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- What Is the Effect of a Stock Dividend Declared and Issued Vs. a Cash Dividend Declared and Paid?
- How to Calculate Participating Dividend
- How to Calculate Stock Price After Dividend
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When a company owns stock in another company that pays a dividend, generally accepted accounting principles (GAAP) require the investing company to record the dividend as dividend income. A scrip dividend occurs when a company has enough retained earnings on its balance sheet to pay a dividend, but not enough cash. The company paying the dividend declares the scrip dividend and promises to pay stockholders the dividend at a later date. If your company receives a scrip dividend, you can book the dividend as a note receivable to show the money you expect to collect.
Debit your notes receivable account in a new journal entry in your accounting records by the amount of the scrip dividend on the date the investee company declares it. This increases the notes receivable account to show the money you expect to collect from the dividend. For example, if a company whose stock your company owns declares a scrip dividend, of which you expect to receive $1,000, you would debit your notes receivable account by $1,000.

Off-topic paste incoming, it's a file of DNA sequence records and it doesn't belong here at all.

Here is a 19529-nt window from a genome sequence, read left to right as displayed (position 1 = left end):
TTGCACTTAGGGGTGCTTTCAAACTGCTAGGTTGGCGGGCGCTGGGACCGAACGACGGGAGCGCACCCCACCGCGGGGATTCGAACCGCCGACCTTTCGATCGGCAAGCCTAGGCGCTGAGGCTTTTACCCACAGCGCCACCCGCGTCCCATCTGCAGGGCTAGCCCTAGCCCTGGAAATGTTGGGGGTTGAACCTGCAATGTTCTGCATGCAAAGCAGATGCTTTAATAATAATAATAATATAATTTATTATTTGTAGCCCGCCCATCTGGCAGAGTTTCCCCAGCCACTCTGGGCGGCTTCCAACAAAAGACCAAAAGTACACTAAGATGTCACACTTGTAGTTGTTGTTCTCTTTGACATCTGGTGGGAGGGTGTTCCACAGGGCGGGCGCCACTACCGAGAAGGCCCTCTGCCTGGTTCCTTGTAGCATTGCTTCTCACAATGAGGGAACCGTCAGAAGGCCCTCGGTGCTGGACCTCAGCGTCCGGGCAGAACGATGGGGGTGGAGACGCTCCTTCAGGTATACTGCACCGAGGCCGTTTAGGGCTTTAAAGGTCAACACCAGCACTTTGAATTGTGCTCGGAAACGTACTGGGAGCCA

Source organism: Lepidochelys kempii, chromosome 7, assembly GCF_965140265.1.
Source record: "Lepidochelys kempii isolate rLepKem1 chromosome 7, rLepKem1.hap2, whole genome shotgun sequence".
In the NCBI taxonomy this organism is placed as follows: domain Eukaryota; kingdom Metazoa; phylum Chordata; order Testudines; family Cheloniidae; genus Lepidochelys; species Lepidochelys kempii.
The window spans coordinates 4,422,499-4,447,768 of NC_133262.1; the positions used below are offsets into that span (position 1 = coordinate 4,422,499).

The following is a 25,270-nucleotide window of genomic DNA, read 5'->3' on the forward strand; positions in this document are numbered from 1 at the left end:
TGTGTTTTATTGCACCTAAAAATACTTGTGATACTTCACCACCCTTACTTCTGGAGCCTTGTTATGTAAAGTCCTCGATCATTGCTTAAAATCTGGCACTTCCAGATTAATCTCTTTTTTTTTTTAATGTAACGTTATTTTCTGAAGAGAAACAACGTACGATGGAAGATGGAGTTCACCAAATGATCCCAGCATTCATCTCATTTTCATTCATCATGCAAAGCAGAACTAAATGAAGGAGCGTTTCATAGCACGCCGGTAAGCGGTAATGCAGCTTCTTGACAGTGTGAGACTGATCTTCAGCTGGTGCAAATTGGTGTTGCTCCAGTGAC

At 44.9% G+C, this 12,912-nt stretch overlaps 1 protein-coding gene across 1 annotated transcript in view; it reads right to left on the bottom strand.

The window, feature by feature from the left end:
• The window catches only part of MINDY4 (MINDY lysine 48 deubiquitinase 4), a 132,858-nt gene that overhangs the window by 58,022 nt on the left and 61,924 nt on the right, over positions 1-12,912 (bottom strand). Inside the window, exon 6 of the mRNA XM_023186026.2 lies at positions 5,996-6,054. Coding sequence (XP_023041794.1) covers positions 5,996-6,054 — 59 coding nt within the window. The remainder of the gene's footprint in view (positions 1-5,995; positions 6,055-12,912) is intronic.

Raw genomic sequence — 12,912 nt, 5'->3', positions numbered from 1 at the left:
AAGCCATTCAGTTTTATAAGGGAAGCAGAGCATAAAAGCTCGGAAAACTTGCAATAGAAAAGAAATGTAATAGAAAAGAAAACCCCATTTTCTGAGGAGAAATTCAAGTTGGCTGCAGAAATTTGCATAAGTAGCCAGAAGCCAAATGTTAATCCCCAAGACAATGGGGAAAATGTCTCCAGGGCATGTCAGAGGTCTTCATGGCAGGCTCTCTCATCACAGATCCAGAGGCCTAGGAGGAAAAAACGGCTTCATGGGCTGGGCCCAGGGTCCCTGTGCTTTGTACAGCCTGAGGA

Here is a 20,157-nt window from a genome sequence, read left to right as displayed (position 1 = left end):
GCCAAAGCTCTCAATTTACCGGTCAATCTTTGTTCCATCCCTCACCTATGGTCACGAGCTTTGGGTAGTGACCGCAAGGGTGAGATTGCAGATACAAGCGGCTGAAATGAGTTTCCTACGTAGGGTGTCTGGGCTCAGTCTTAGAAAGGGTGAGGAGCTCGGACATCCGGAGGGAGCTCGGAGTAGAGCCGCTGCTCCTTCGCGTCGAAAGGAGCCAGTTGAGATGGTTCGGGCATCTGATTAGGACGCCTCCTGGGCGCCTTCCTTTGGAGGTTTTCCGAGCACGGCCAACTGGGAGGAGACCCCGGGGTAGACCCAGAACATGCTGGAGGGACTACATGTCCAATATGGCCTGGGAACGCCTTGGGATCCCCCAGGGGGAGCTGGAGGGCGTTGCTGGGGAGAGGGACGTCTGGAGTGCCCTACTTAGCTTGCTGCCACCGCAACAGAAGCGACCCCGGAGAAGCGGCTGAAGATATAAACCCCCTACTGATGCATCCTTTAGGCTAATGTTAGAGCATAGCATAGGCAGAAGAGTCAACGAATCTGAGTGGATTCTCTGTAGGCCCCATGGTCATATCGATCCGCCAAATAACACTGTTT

Credit your dividend income account by the same amount in the same journal entry. This increases your dividend income account. Continuing with the example from Step 1, credit your dividend income account by $1,000.
Debit your cash account in a new journal entry by the amount of the scrip dividend on the date you receive the cash payment for the scrip dividend. A debit increases the cash account. In this example, debit cash for $1,000 when you receive the cash payment for the dividend.
Credit your notes receivable account by the amount of the cash payment in the same journal entry. This decreases your notes receivable account to show that the company no longer owes you a dividend payment. In this example, credit notes receivable by $1,000.